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News Room: Industry News

NAHB Green Home Standard Ups Ante on Energy, Water

Wednesday, February 27, 2013   (0 Comments)
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What's Happening fromEnvironmental Building News


By Paula Melton

NAHB Standards, Old and New

The number of total points for some categories has decreased because more green building practices are now mandatory. The relative importance of water efficiency has increased. Click to enlarge table.


TheNational Green Building Standard (NGBS) for homeshas increased energy- and water-efficiency requirements with the release of its first update. Other major changes include a broader palette of green building practices to choose from as well as a more streamlined certification process for renovations and additions.

"The energy-efficiency baseline was bumped up,” said Michelle Desiderio of theNational Association of Home Builders (NAHB) Research Center, which develops the standard. She explained that the original version of the NGBS required 15% better performance than the 2006 International Energy Conservation Code (IECC) for Bronze certification, while the new one requires 15% improvement over the 2009 IECC—thus aiming for energy performance "about the equivalent of the 2012 IECC.”

The new energy standard may be stringent enough to fundamentally change how green homes are built, says Laura Capps, director of residential green building services at Southface. "It’s no longer the case that you can change a few practices and get where you’re trying to go within a reasonable price range,” she said. "You will need to look at the design of the home, the layout, and the features within the home and how everything works together.” She speculates that this will make an integrative design process more likely for homes targeting the new standard.

"We did a lot more analysis this time for the water chapter,” adds Robert Hill, also of the NAHB Research Center. "We better aligned the points you were getting so it was relative to the amount of water saved.”

Although there are no minimum requirements for water efficiency (as there are for energy efficiency), the new version offers much more generous incentives for hot-water use reductions and is stingy with points for fixtures and appliances that only slightly reduce water use. The relative importance of water efficiency for achieving certification has also increased significantly.

NGBS has been criticized in the past for encouraging energy efficiency without requiring whole-home ventilation. There’s been movement on that, notes Capps, but developers "could have been a little more aggressive.” Although the standard now requires that relatively airtight homes (those with less than 5.0 air changes per hour at 50 pascals) should have mechanical ventilation if a blower-door test is done, the blower-door test is not actually required. "They heavily incentivize testing, so the probability of testing is greater,” she says, "but with referencing the 2009 IECC, with its air-sealing measures, how could they not be getting a tight home at the end of the day?”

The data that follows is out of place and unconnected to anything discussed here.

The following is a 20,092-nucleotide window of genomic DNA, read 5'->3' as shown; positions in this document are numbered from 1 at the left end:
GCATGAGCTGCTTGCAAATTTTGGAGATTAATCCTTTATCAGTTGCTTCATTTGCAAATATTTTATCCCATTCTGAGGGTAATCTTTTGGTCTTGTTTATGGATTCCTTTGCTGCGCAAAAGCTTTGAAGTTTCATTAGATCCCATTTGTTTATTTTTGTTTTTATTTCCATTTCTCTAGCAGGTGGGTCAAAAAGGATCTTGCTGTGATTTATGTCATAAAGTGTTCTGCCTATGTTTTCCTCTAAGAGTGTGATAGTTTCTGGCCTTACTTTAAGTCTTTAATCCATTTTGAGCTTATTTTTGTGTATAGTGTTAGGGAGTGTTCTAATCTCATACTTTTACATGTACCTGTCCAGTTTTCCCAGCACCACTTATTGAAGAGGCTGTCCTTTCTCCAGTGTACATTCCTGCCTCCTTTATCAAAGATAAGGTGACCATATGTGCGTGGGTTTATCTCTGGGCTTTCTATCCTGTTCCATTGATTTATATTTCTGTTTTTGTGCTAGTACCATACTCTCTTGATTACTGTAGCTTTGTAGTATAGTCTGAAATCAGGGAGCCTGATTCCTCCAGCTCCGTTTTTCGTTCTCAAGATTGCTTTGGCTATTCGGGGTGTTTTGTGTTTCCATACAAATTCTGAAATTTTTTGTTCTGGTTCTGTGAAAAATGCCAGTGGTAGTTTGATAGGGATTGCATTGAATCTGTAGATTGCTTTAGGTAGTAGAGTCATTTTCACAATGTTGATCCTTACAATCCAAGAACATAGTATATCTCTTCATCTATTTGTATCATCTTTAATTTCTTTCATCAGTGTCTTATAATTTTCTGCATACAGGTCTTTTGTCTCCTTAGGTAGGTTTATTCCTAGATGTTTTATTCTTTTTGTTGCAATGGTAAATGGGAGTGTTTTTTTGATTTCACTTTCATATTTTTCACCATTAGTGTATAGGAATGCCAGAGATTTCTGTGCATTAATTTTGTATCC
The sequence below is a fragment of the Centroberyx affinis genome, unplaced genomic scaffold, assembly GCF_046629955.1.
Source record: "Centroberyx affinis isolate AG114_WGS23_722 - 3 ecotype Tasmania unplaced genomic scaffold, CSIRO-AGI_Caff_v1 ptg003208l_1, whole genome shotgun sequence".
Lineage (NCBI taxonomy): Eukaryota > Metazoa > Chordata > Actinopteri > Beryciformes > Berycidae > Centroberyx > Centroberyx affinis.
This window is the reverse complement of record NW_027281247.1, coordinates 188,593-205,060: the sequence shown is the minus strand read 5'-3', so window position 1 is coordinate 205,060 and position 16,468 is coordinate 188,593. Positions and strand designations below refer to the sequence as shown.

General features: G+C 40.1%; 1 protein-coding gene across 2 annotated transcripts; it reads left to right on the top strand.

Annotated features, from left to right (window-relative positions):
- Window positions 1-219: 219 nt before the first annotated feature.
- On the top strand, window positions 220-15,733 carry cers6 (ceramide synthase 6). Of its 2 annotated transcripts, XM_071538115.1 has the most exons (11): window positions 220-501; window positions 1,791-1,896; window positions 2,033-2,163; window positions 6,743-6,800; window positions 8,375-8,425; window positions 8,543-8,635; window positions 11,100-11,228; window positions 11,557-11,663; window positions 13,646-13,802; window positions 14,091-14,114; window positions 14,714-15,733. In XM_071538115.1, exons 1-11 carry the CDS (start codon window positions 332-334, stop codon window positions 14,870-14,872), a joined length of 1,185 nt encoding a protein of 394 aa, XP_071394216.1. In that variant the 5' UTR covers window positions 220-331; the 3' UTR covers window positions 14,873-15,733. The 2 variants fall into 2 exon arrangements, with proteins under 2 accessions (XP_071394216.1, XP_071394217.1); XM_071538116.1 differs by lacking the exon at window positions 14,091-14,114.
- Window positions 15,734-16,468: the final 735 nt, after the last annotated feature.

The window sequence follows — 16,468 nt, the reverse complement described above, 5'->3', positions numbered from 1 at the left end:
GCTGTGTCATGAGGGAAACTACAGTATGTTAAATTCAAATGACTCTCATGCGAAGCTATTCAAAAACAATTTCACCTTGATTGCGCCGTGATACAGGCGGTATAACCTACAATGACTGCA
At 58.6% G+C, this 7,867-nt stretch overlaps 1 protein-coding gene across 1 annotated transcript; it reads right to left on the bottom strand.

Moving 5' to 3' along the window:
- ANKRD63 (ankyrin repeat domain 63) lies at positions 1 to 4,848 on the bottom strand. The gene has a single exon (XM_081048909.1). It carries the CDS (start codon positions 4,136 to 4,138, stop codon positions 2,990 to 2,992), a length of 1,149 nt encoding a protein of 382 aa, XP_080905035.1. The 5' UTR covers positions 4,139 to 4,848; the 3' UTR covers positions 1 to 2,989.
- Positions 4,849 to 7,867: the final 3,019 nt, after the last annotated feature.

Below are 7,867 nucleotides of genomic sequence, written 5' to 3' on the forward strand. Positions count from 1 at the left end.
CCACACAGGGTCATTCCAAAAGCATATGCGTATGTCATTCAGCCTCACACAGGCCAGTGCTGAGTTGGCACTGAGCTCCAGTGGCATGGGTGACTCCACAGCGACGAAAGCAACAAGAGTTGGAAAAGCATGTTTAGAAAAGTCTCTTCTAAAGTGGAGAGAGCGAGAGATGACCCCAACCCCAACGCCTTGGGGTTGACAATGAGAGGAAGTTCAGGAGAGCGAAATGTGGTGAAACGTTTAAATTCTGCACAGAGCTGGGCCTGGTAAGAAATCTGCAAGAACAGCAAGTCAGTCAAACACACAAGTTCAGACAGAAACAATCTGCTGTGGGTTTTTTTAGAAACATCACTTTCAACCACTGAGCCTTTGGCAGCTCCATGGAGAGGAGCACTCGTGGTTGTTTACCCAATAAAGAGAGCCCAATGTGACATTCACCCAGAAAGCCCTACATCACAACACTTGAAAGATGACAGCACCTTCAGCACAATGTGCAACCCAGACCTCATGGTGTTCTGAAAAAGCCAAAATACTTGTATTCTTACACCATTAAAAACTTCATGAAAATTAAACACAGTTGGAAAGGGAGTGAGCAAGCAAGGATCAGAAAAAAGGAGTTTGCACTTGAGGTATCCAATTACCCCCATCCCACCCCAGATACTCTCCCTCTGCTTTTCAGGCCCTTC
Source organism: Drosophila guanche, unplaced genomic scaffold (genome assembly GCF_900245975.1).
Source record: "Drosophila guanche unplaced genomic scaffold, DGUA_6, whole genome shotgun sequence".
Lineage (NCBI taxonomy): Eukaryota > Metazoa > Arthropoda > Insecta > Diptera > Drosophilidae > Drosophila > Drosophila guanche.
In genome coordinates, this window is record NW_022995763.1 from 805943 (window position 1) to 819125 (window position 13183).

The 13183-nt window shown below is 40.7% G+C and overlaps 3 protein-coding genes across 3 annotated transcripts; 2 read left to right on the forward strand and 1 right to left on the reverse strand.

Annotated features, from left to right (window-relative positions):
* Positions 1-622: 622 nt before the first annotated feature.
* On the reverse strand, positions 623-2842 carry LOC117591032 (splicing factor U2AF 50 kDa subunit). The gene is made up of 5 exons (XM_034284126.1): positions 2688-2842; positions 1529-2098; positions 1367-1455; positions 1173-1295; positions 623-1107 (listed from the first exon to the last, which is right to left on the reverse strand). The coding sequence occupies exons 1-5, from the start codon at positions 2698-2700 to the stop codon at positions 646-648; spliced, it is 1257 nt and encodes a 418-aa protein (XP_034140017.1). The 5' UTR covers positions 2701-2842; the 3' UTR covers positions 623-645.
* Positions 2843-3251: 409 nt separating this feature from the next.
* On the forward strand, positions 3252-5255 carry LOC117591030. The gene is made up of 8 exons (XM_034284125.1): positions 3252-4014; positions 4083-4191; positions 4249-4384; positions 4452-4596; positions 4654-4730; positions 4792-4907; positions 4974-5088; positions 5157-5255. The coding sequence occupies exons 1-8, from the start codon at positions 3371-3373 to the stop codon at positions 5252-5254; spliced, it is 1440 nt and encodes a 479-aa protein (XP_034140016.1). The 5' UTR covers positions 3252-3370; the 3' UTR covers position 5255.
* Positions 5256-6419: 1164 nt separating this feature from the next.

Another point of contention has been the difficulty of certifying home renovations. Getting a retrofit certified through NGBS used to be "very confusing,” admits Desiderio. "We wanted to make that much easier, so we added two new chapters.” One chapter deals with overall home remodeling; instead of flipping through all the other chapters choosing points, "you only have to go to one place to see everything you need to do.” The other chapter deals with small projects, like a bathroom remodel or home addition. "There are no points to get with small projects,” she explained. "It’s just a checklist of practices that you have to do.”

Capps applauds this move: "This is exciting. It’s one of those areas that our market has not figured out how to approach effectively. We are eager to learn from the pilot program.”

Other changes to the standard, say Hill and Desiderio, include the addition of universal design elements that will help older residents "age in place” as well as more stringent indoor air quality requirements.

Desiderio notes that builders have until May 1, 2013, to register projects under the 2008 version of the standard; after that, the 2012 version will be the only one available. "We’re looking forward to working with builders to make the transition,” she adds.


February 22, 2013
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